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Speed of Probability Waves?

  1. May 21, 2008 #1
    According to author John Gribbin, the state vector, or [tex]\Psi[/tex], or "probability waves" (whatever you want to call it) travels at the speed of light:

    But all of this still applied only to electromagnetic radiation. The gian leap taken bhy John Cramer was to extend these ideas to the wave equations of quantum mechanics - the Schrodinger equation itself, and the equations describing the probability waves, which travel, like photons, at the speed of light. [p. 235, Schrodinger's Kittens and the Search for Reality - a very good book, btw]

    My question is, how do we know [tex]\Psi[/tex] travels at the speed of light?

    I had a look at John Cramer's article (see http://www.npl.washington.edu/npl/int_rep/tiqm/TI_toc.html [Broken]) but couldn't find any clues there.
    Last edited by a moderator: May 3, 2017
  2. jcsd
  3. May 21, 2008 #2


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    Have you considered the possibility that JG is wrong?
  4. May 21, 2008 #3
    Cramer's model only gets the probability waves to travel at c by allowing them to travel backwards in time. It's just a mathematical model for what's going on, similar to the backwards-in-time interpretation of antimatter. No one knows if there's literally a boson or wave or what-have-you that travels at the speed of light that "enforces" the Schrodinger equation.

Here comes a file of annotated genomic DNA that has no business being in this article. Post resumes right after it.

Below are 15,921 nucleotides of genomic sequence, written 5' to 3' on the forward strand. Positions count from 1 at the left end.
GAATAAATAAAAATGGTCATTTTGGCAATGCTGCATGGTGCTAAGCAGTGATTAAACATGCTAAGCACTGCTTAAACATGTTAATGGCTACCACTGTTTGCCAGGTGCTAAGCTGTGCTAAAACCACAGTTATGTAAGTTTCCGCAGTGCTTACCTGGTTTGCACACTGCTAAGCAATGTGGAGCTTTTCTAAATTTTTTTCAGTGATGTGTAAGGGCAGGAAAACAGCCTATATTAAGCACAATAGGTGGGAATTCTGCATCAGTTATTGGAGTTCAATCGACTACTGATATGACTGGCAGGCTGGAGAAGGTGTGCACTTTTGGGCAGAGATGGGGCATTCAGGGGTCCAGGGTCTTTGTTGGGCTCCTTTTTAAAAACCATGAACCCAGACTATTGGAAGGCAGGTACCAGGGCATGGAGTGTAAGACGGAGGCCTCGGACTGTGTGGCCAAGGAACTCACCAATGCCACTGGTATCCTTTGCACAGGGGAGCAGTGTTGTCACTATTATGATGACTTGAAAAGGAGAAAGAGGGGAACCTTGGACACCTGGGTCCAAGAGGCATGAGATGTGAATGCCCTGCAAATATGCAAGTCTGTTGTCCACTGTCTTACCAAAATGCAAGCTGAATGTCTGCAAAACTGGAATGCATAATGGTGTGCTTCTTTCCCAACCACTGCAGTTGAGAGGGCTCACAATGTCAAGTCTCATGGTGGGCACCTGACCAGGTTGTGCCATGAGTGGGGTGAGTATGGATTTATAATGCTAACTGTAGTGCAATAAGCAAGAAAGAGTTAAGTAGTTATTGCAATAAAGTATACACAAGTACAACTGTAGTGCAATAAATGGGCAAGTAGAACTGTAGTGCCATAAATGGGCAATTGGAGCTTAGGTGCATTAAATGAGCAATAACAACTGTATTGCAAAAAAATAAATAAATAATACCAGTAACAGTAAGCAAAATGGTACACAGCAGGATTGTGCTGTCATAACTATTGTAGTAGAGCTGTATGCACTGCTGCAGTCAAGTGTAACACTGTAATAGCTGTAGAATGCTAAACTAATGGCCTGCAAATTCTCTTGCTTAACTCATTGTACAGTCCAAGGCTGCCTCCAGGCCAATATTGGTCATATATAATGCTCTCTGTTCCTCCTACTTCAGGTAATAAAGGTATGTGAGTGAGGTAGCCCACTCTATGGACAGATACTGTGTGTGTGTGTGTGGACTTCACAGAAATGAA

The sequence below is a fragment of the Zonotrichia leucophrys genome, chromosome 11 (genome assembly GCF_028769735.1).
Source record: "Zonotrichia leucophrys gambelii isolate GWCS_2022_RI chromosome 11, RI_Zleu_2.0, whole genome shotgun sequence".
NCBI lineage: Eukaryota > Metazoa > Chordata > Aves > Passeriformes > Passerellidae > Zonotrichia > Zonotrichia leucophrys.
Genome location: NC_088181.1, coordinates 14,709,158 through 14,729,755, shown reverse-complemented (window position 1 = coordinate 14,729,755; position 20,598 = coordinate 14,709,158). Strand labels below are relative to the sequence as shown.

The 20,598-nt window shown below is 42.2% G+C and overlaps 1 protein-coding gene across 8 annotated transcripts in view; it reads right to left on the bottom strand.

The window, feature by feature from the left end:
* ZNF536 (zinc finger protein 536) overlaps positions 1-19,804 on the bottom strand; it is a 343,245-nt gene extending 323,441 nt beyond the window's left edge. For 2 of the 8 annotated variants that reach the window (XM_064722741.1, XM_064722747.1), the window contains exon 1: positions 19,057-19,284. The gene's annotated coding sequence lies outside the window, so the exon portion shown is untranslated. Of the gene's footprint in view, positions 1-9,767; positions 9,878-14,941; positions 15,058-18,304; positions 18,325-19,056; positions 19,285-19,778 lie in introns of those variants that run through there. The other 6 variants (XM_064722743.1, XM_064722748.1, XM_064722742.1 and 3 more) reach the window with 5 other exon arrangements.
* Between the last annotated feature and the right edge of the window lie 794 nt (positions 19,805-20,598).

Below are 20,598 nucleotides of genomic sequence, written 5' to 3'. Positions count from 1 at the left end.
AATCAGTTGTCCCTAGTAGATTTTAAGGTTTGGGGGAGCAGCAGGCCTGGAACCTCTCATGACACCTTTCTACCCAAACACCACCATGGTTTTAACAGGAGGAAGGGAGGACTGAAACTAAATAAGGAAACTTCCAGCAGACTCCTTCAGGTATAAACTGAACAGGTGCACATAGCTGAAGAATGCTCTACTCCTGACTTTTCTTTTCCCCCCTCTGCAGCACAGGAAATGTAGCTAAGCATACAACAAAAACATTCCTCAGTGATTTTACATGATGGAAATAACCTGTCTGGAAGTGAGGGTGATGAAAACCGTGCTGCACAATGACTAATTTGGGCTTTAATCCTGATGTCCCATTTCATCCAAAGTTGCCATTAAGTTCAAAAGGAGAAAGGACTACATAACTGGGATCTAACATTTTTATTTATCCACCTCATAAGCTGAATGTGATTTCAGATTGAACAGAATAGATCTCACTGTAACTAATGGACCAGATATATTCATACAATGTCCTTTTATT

5. May 21, 2008 #4


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    i thought that the phase velocity of deBroglie waves were faster than c. at something like c2/v, where v < c and is the velocity of the particle with the wave expression of [itex]\Psi[/itex].

    isn't that the case?
  6. May 21, 2008 #5
    c^2/v isn't fast enough for photons - that would only be 'c'.
  7. May 21, 2008 #6


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    photons don't move at a velocity v=c? and the corresponding wave speed for light is not c?

    that c2/v expression for phase velocity actually came out of a ca. 1975 introduction to modern physics text. the group velocity was the same as the particle speed, v.
  8. May 21, 2008 #7
    Why are we even discussing photons in the context of non-relativistic qm?

    Since the Schrodinger Eqn. is not Lorentz invariant, it's difficult for me to care about superluminal speeds from it.

    That being said, wave propagation can be superluminal as long as causality isn't violated. It's what we measure that's important, and as rbj pointed out it ain't phase velocity.
  9. May 21, 2008 #8
    Sure, the corresponding wave speed for light would be 'c', but unless you're going at 'c' _backwards in time_, you can't use a v=c wave to explain quantum phenomina. Experiments have shown that if a signal were transmitted between quantum particles, it would have to travel _faster_ than c between the two particles.
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